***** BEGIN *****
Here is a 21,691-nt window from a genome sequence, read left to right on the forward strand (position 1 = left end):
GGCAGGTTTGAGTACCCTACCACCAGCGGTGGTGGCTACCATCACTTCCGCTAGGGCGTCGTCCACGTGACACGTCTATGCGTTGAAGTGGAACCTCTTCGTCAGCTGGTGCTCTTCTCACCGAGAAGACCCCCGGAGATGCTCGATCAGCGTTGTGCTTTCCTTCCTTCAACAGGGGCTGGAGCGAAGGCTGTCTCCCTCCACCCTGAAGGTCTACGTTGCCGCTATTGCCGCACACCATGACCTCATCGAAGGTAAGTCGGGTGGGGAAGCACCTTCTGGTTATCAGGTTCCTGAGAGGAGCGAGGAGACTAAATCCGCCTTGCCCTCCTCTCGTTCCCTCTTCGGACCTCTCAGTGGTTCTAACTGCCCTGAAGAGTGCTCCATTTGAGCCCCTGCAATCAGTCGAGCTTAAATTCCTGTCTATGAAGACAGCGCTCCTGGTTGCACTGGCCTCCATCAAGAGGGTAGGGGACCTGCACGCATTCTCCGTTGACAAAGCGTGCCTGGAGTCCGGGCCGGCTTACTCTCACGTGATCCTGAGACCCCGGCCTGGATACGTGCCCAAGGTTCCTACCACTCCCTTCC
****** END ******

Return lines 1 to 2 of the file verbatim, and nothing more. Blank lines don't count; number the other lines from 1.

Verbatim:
Here is a 21,691-nt window from a genome sequence, read left to right on the forward strand (position 1 = left end):
GGCAGGTTTGAGTACCCTACCACCAGCGGTGGTGGCTACCATCACTTCCGCTAGGGCGTCGTCCACGTGACACGTCTATGCGTTGAAGTGGAACCTCTTCGTCAGCTGGTGCTCTTCTCACCGAGAAGACCCCCGGAGATGCTCGATCAGCGTTGTGCTTTCCTTCCTTCAACAGGGGCTGGAGCGAAGGCTGTCTCCCTCCACCCTGAAGGTCTACGTTGCCGCTATTGCCGCACACCATGACCTCATCGAAGGTAAGTCGGGTGGGGAAGCACCTTCTGGTTATCAGGTTCCTGAGAGGAGCGAGGAGACTAAATCCGCCTTGCCCTCCTCTCGTTCCCTCTTCGGACCTCTCAGTGGTTCTAACTGCCCTGAAGAGTGCTCCATTTGAGCCCCTGCAATCAGTCGAGCTTAAATTCCTGTCTATGAAGACAGCGCTCCTGGTTGCACTGGCCTCCATCAAGAGGGTAGGGGACCTGCACGCATTCTCCGTTGACAAAGCGTGCCTGGAGTCCGGGCCGGCTTACTCTCACGTGATCCTGAGACCCCGGCCTGGATACGTGCCCAAGGTTCCTACCACTCCCTTCC